December 14, 2014
Tramadol Causes Low Blood Glucose
As painkillers go, this was a surprise! Admittedly, I have not used this painkiller, but none that I have used caused me any problems and I have taken some powerful painkillers, but not tramadol. Tramadol is a narcotic painkiller whose use has increased worldwide steadily. The new research demonstrates that the drug creates about a threefold increased risk of being hospitalized for low blood glucose.
Even though some of these low blood glucose episodes proved fatal, the association seen in the study does not prove a cause and effect relationship, and instead of issuing a cautionary warning, the researchers just call for more research. Something this problematic should be further researched and at the same time should cause a warning pending additional research. Granted the research was done in Canada, but when WebMD and then Endocrinology Advisor have articles on it, then there has to be some importance attached.
Even though the researchers emphasize that the study found serious low blood glucose even occurred in fewer than one person for every 1,000 people taking tramadol every year. The big surprise is that this is among all types of people and not just those with diabetes. The researchers said an analysis of people who have taken tramadol suggests that 40 percent of tramadol induced hypoglycemia cases did not have known risk factors.
Tramadol is considered a weak narcotic drug used for mild to moderate pain and has grown in popularity because it has been said to be less addictive. Tramadol acts differently than other narcotic drugs, as it disrupts the functioning of two chemicals in the body: serotonin and norepinephrine. This is the aspect of the drug that appears to be related to lowering blood sugar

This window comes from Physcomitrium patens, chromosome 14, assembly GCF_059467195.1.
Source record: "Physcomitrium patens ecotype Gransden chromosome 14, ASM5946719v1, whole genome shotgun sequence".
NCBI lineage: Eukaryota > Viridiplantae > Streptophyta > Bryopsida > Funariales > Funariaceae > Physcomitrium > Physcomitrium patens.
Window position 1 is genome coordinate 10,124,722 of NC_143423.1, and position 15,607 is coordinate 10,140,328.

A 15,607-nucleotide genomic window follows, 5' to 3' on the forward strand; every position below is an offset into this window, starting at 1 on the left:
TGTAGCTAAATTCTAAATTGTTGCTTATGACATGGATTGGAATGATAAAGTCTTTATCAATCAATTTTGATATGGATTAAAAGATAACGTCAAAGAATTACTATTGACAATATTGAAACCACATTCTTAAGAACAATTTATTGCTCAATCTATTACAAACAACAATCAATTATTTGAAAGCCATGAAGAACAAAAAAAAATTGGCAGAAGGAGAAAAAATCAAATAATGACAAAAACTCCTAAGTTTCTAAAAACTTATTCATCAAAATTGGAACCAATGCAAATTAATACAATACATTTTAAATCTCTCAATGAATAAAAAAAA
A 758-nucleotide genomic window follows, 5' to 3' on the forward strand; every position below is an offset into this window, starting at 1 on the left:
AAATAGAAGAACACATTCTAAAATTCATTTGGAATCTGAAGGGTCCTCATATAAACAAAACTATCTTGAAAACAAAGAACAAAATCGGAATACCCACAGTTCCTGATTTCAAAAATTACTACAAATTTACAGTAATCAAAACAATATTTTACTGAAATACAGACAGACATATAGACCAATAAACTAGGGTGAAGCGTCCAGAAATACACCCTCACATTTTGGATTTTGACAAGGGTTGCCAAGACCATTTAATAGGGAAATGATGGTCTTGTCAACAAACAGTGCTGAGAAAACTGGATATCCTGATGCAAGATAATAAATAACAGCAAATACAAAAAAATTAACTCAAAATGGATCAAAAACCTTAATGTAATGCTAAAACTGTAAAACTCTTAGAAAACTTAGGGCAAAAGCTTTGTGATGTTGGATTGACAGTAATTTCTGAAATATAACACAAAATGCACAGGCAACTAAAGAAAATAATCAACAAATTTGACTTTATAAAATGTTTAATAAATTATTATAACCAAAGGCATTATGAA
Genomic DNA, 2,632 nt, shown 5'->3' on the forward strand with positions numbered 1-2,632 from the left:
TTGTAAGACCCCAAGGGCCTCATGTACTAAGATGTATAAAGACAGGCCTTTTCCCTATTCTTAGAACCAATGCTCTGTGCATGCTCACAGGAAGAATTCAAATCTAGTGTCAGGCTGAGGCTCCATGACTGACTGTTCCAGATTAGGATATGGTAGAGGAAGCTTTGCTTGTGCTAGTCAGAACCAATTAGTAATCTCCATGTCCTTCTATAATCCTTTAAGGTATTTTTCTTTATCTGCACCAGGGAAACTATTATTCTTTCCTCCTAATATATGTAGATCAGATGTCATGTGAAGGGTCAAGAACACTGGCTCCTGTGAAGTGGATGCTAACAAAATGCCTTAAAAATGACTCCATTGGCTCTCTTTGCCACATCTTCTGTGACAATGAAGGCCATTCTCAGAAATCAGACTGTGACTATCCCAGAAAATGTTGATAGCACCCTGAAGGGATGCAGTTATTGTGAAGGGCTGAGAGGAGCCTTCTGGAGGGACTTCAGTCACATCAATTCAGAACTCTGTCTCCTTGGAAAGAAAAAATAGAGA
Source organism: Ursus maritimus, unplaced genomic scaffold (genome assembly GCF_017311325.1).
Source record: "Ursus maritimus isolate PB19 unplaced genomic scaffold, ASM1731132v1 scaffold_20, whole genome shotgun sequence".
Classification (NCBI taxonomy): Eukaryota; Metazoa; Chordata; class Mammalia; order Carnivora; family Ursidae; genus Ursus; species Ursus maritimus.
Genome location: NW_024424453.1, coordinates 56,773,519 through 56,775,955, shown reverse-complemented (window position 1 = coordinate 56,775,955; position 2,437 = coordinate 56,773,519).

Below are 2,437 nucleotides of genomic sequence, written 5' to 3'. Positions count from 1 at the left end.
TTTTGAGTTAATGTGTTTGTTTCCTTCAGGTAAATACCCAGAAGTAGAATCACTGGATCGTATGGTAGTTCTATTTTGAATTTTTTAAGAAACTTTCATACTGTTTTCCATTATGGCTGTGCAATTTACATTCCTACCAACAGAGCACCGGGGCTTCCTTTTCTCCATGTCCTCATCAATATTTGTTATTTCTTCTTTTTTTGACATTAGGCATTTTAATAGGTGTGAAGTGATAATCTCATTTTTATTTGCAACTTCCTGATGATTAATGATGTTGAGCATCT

Anyone who takes tramadol is at risk for low blood sugar, not only people with diabetes, who may already be at risk of low blood sugar due to their diabetes treatment. Prior to use, physicians and patients should consider the balance of all of the possible concerns about tramadol along with its relatively mild beneficial effect at relieving pain.
Tramadol may have a limited role in some patients, but like other narcotics, it carries risks that often outweigh the benefits. Patients should be told about the potential for all adverse effects, including hypoglycemia. Tramadol isn't the only option for pain relief, as there are other weak narcotic drugs that can be used instead of tramadol.